Talk:Imperial College London
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removing a statement
- This focus on technical and scientific subjects allows Imperial to compete with other, larger institutions such as Manchester, Sheffield and Bristol, all of which have to offer courses across the spectrum of academia thus diluting their overall impact on league tables.
I think this original statement is a bit of a misnoma as Imperial College is infact a large institution regarding undergraduate/postgraduate student numbers, and it is often incorrectly presumed to be a small specialist institution like the LSE. Also no institution is compelled to offer any courses they do not deem suitible, hence the comment of "have to offer" is incorrect. The main advantage is as a comparable sized institution with a lower number of key departments and subjects a greater emphasis can be placed on each, as typified by the seperate departments of Mechanical/Aeronautical/Electrical/Civil engineering that are often combined in other universities.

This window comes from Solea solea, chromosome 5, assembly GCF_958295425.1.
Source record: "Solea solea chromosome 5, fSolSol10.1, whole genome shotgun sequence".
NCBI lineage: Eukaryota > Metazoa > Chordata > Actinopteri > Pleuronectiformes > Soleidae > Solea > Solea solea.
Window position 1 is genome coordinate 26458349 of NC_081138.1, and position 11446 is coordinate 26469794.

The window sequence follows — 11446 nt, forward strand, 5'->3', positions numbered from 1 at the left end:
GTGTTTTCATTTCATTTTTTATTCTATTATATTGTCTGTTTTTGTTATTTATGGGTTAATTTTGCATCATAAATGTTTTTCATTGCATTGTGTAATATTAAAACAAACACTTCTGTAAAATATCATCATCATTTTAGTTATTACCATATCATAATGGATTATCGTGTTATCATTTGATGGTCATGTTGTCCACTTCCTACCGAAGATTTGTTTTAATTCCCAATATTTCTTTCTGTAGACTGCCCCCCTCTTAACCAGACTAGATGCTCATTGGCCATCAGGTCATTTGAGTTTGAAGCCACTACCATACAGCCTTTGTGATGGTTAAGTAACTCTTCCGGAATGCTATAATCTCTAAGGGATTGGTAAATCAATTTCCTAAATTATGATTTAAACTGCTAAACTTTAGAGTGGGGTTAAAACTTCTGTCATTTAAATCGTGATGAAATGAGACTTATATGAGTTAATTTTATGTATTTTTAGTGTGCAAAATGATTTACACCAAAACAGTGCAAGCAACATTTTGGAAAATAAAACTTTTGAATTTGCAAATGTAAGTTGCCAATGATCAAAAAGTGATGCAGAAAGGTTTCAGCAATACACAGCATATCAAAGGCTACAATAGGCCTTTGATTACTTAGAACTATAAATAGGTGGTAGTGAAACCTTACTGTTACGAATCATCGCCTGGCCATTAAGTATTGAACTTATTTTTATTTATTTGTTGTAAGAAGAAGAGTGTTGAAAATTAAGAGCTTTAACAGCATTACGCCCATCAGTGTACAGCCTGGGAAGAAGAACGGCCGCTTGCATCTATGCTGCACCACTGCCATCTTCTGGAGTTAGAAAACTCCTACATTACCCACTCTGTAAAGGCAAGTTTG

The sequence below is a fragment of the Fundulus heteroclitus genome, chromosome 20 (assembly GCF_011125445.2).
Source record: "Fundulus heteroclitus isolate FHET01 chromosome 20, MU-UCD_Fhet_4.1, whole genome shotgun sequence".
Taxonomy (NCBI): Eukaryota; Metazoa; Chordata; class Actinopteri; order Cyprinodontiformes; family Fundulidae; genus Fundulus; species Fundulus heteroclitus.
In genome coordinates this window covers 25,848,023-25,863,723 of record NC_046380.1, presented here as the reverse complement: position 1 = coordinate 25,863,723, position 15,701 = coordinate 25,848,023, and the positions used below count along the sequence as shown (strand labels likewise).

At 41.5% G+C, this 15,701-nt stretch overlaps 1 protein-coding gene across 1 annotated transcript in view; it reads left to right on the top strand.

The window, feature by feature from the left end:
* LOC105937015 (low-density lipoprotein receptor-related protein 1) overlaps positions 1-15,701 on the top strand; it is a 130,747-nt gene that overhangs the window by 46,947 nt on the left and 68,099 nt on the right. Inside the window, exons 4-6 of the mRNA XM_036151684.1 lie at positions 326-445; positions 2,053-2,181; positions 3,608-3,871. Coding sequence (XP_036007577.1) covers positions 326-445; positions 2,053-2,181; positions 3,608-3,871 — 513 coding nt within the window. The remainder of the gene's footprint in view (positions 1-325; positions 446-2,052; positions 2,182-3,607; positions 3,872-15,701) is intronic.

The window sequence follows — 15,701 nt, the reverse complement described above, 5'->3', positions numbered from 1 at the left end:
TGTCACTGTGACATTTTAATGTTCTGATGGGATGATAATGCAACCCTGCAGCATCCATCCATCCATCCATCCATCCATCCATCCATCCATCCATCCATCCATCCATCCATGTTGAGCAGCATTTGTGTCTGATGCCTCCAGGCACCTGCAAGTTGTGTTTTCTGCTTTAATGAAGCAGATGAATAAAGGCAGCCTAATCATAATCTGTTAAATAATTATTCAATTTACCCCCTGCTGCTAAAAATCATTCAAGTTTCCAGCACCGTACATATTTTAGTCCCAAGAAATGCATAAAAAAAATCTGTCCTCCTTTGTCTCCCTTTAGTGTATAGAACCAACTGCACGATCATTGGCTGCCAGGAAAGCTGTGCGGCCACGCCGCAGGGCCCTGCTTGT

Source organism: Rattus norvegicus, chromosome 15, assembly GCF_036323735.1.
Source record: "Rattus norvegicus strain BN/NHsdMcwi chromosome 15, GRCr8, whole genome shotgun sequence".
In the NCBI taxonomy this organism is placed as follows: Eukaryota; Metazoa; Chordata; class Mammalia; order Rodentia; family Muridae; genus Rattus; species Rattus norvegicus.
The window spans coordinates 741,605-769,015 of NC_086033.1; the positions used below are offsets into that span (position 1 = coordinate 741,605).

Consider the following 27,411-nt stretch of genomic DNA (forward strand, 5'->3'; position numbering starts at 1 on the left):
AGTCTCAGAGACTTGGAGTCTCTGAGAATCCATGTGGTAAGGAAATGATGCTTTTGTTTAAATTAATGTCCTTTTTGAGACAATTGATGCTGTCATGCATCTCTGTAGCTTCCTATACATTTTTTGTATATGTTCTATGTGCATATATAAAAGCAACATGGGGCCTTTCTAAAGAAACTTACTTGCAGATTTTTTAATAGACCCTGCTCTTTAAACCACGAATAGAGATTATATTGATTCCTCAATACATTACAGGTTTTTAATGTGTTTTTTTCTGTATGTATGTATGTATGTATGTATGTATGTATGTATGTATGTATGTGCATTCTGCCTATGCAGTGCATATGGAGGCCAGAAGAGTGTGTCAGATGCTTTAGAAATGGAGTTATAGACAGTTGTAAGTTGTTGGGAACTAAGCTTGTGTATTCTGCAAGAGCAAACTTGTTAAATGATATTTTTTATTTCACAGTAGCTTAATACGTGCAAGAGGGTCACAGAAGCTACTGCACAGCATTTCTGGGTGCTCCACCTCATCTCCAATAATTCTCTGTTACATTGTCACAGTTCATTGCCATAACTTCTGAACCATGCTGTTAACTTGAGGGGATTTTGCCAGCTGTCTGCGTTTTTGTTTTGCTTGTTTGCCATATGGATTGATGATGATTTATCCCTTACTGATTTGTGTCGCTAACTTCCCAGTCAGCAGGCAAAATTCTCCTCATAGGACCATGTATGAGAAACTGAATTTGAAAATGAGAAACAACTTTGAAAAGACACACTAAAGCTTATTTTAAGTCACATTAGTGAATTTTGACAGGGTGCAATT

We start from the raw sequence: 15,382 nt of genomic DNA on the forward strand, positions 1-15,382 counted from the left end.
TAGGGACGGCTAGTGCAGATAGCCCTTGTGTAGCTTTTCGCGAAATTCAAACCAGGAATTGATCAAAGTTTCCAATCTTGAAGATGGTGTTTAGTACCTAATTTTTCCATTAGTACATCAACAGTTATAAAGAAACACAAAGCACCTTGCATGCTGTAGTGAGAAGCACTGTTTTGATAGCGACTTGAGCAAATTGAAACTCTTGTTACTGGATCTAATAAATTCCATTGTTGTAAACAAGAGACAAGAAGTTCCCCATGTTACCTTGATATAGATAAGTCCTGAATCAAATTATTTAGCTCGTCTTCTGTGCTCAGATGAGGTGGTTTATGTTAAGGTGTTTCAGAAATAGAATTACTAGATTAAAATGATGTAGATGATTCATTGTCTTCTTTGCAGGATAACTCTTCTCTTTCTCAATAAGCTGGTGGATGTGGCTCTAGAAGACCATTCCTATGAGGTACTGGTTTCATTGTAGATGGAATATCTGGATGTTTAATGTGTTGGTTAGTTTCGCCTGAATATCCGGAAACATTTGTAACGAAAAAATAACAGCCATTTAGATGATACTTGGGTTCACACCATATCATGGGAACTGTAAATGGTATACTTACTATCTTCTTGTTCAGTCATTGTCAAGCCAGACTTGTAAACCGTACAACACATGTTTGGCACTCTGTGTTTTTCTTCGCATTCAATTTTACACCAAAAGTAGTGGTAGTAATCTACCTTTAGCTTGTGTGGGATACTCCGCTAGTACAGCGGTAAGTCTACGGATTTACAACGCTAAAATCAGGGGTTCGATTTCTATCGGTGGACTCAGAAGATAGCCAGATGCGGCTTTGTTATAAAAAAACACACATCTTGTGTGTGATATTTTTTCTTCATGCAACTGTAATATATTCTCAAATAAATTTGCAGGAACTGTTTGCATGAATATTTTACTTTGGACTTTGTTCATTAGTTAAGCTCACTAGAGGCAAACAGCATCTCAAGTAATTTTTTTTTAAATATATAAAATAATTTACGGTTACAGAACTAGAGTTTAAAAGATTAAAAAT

"as its name suggests" -> "as its previous name suggests" ?
The Imperial College Factsheet gives the ratio as 63.2:36.8. Would a better approximation be 6½:3½, or 13:7? This is also the value the Daily Mail uses in its table, 64:36. M Blissett 12:45, 27 Dec 2004 (UTC)
- When quoting ratios it is always done with integers, so 13:7 (which is *way* better than the 13:1 of my day) --Vamp:Willow 14:31, 27 Dec 2004 (UTC)
ICSM - Imperial College School of Medicine
I didn't realise Imperial's medical school had such an outstanding international reputation as suggested by the article. I'd say of the London University medical schools Guy's, King's and St. Thomas' (King's College) or St. Barts and the Royal London (Queen Mary and Westfield College) would be held in equally high regard to either Imperial's or UCL's medical schools. Perhaps even higher amongst those in the medical sphere. In any case, Imperial College didn't have a medical school prior to 1998, but acquired it through the merger of two existing and separate University of London medical schools: St. Mary's Hospital Medical School and the Charing Cross and Westminster Medical School. These were in themselves prestigious schools of medicine, but seem to have lost their identities in the merger unlike the other London medical schools, which retained their distinct identities in their newly merged institutions after the mass amalgamation of the London Medical Schools with the multifaculty colleges of the University of London took place in 1998.